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October 10, 2014 by · Leave a Comment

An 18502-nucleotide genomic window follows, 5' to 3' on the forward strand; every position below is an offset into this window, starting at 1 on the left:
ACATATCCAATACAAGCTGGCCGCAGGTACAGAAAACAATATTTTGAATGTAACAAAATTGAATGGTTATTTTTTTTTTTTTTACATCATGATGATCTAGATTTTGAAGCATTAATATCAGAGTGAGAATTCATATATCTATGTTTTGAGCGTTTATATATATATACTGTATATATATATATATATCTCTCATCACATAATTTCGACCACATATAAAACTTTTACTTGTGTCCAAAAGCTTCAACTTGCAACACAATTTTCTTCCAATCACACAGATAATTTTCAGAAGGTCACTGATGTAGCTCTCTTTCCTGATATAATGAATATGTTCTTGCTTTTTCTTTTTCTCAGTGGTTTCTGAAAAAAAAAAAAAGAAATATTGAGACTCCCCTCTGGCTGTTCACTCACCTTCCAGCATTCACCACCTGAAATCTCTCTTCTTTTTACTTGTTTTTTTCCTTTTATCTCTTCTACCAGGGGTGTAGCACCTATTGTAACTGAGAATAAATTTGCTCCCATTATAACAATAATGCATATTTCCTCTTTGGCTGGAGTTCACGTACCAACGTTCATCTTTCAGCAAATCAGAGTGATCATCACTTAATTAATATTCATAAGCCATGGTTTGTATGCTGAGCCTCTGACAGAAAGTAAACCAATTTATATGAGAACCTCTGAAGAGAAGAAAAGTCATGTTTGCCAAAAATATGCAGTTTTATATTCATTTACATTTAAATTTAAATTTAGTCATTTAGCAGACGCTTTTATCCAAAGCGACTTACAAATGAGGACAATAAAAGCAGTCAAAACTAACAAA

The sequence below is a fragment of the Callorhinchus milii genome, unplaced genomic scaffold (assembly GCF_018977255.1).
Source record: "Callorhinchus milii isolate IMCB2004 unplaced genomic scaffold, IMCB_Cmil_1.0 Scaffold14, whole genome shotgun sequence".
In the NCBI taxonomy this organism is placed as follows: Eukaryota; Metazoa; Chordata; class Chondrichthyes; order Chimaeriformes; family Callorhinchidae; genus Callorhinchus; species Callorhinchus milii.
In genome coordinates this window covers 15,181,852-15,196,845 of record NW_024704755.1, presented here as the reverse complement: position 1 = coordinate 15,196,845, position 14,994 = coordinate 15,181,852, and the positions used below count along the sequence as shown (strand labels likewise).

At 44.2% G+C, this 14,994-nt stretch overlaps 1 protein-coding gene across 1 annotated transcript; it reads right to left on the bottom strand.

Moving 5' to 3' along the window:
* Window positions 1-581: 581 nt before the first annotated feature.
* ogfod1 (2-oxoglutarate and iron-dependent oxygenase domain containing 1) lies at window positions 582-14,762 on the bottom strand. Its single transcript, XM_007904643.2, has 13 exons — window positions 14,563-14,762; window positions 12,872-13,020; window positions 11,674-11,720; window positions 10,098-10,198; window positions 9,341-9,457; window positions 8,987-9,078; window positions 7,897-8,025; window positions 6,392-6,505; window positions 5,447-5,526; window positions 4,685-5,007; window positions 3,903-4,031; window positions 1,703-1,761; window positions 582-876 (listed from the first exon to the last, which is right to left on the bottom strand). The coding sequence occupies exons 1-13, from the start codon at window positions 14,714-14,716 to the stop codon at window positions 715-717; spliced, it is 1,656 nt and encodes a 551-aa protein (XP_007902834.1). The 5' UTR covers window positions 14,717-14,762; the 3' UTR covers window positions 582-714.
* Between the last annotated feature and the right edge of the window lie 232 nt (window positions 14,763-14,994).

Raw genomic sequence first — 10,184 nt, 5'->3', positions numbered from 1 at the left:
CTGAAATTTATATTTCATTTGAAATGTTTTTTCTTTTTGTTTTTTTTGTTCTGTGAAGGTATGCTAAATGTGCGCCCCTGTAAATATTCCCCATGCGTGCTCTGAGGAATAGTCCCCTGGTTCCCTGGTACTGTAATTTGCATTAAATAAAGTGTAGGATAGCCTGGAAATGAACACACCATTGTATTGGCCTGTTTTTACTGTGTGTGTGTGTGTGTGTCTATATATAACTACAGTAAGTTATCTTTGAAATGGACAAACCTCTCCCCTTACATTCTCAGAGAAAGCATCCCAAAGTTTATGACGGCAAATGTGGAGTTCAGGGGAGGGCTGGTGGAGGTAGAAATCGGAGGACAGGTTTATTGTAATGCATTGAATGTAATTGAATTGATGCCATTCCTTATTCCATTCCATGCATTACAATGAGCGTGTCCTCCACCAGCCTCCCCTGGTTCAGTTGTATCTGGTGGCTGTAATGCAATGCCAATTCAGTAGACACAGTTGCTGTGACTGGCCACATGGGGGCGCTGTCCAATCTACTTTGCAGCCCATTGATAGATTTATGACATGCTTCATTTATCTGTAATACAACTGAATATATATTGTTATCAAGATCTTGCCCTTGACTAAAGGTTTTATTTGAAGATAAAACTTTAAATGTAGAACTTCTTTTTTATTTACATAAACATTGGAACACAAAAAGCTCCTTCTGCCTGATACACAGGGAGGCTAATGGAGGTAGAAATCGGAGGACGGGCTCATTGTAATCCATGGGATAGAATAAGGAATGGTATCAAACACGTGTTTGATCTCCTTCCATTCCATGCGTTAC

The judgment from critics about The Judge has been mixed. They dole out much praise for the performances of Robert Duvall and Robert Downey Jr., reserving their criticism for the direction by David Dobkin and the script by Nick Schenk and Bill Dubuque. Kenneth Turan of the Los Angeles Times writes that the "powerful symbiotic acting [of the two stars] is the key reason to see this film." However, he adds, their performances are "often undercut by a weakness for middle-of-the-road sentiment and a desire to be all things to all people." A.O. Scott in the New York Times writes that Duvall’s performance in the title role is "the only reason to take an interest in this movie." The character, he remarks, amounts to "a collection of personality traits in search of a coherent character, which Mr. Duvall, by dint of sheer professionalism, comes very close to supplying." Otherwise, after the opening, which finds Downey, a hot-shot attorney, returning to the town of his youth after the death of his mother, the movie "turns into a crime story, and a supershouty, macho-weepy, buried-family-secrets melodrama." Mick LaSalle in the San Francisco Chronicle also cheers the performances of Downey and Duvall, while ripping the direction and script Of Downey, who has probably earned hundreds of millions of dollars over the past few years playing Iron Man, La Salle writes: "It’s especially good to see Downey so unguarded, lashing out, letting the emotion rise without comment. Beethoven once went five years without composing. Until now, Downey has gone five years without making anything close to a serious movie. The bigger waste of time was Beethoven’s, but talent wasted is talent wasted." Rex Reed in the New York Observer comments that the film amounts to "a synchronized duet for two terrific actors at the top of their craft that left me stunned." But Claudia Puig in USA Today gives the film a ho-hum review: "It’s well-acted, with some occasional moments of clever dialogue, but the story is plodding, predictable and tension-free," she writes.